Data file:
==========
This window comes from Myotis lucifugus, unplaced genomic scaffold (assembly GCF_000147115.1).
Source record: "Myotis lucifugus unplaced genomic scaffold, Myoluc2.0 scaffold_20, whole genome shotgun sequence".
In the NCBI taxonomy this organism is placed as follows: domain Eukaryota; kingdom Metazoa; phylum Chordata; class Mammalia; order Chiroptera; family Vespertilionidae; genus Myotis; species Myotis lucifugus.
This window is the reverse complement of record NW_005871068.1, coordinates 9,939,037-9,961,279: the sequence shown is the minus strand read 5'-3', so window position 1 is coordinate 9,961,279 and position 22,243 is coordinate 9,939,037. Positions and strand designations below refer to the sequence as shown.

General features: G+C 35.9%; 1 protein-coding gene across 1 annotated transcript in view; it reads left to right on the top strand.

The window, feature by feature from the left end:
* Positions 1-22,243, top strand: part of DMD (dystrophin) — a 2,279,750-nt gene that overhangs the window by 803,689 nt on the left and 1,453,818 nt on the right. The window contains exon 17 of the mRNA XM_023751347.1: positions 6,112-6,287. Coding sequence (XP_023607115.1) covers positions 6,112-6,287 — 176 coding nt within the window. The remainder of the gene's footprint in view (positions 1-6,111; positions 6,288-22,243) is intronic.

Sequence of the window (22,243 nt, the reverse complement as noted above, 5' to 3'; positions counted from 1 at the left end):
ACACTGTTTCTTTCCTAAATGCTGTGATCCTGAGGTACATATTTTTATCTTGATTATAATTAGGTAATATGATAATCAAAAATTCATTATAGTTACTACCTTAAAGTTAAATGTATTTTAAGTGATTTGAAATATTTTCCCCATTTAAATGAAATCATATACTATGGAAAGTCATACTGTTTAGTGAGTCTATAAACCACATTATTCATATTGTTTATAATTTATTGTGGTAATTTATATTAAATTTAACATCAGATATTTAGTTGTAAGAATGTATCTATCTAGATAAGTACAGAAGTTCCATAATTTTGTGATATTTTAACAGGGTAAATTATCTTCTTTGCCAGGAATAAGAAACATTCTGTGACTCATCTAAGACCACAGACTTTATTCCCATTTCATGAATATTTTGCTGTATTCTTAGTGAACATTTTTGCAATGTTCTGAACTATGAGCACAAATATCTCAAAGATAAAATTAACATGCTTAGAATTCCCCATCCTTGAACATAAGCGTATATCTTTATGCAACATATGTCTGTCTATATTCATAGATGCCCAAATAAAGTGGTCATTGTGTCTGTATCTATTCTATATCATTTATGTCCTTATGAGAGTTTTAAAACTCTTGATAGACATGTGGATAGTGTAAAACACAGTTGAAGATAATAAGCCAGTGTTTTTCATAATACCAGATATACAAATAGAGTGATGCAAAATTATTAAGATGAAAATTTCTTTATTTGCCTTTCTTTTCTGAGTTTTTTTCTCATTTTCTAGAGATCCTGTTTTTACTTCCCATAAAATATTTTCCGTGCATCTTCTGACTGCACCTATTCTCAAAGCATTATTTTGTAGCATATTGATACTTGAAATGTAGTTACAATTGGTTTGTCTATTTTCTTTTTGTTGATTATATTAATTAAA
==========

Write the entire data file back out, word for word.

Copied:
This window comes from Myotis lucifugus, unplaced genomic scaffold (assembly GCF_000147115.1).
Source record: "Myotis lucifugus unplaced genomic scaffold, Myoluc2.0 scaffold_20, whole genome shotgun sequence".
In the NCBI taxonomy this organism is placed as follows: domain Eukaryota; kingdom Metazoa; phylum Chordata; class Mammalia; order Chiroptera; family Vespertilionidae; genus Myotis; species Myotis lucifugus.
This window is the reverse complement of record NW_005871068.1, coordinates 9,939,037-9,961,279: the sequence shown is the minus strand read 5'-3', so window position 1 is coordinate 9,961,279 and position 22,243 is coordinate 9,939,037. Positions and strand designations below refer to the sequence as shown.

General features: G+C 35.9%; 1 protein-coding gene across 1 annotated transcript in view; it reads left to right on the top strand.

The window, feature by feature from the left end:
* Positions 1-22,243, top strand: part of DMD (dystrophin) — a 2,279,750-nt gene that overhangs the window by 803,689 nt on the left and 1,453,818 nt on the right. The window contains exon 17 of the mRNA XM_023751347.1: positions 6,112-6,287. Coding sequence (XP_023607115.1) covers positions 6,112-6,287 — 176 coding nt within the window. The remainder of the gene's footprint in view (positions 1-6,111; positions 6,288-22,243) is intronic.

Sequence of the window (22,243 nt, the reverse complement as noted above, 5' to 3'; positions counted from 1 at the left end):
ACACTGTTTCTTTCCTAAATGCTGTGATCCTGAGGTACATATTTTTATCTTGATTATAATTAGGTAATATGATAATCAAAAATTCATTATAGTTACTACCTTAAAGTTAAATGTATTTTAAGTGATTTGAAATATTTTCCCCATTTAAATGAAATCATATACTATGGAAAGTCATACTGTTTAGTGAGTCTATAAACCACATTATTCATATTGTTTATAATTTATTGTGGTAATTTATATTAAATTTAACATCAGATATTTAGTTGTAAGAATGTATCTATCTAGATAAGTACAGAAGTTCCATAATTTTGTGATATTTTAACAGGGTAAATTATCTTCTTTGCCAGGAATAAGAAACATTCTGTGACTCATCTAAGACCACAGACTTTATTCCCATTTCATGAATATTTTGCTGTATTCTTAGTGAACATTTTTGCAATGTTCTGAACTATGAGCACAAATATCTCAAAGATAAAATTAACATGCTTAGAATTCCCCATCCTTGAACATAAGCGTATATCTTTATGCAACATATGTCTGTCTATATTCATAGATGCCCAAATAAAGTGGTCATTGTGTCTGTATCTATTCTATATCATTTATGTCCTTATGAGAGTTTTAAAACTCTTGATAGACATGTGGATAGTGTAAAACACAGTTGAAGATAATAAGCCAGTGTTTTTCATAATACCAGATATACAAATAGAGTGATGCAAAATTATTAAGATGAAAATTTCTTTATTTGCCTTTCTTTTCTGAGTTTTTTTCTCATTTTCTAGAGATCCTGTTTTTACTTCCCATAAAATATTTTCCGTGCATCTTCTGACTGCACCTATTCTCAAAGCATTATTTTGTAGCATATTGATACTTGAAATGTAGTTACAATTGGTTTGTCTATTTTCTTTTTGTTGATTATATTAATTAAA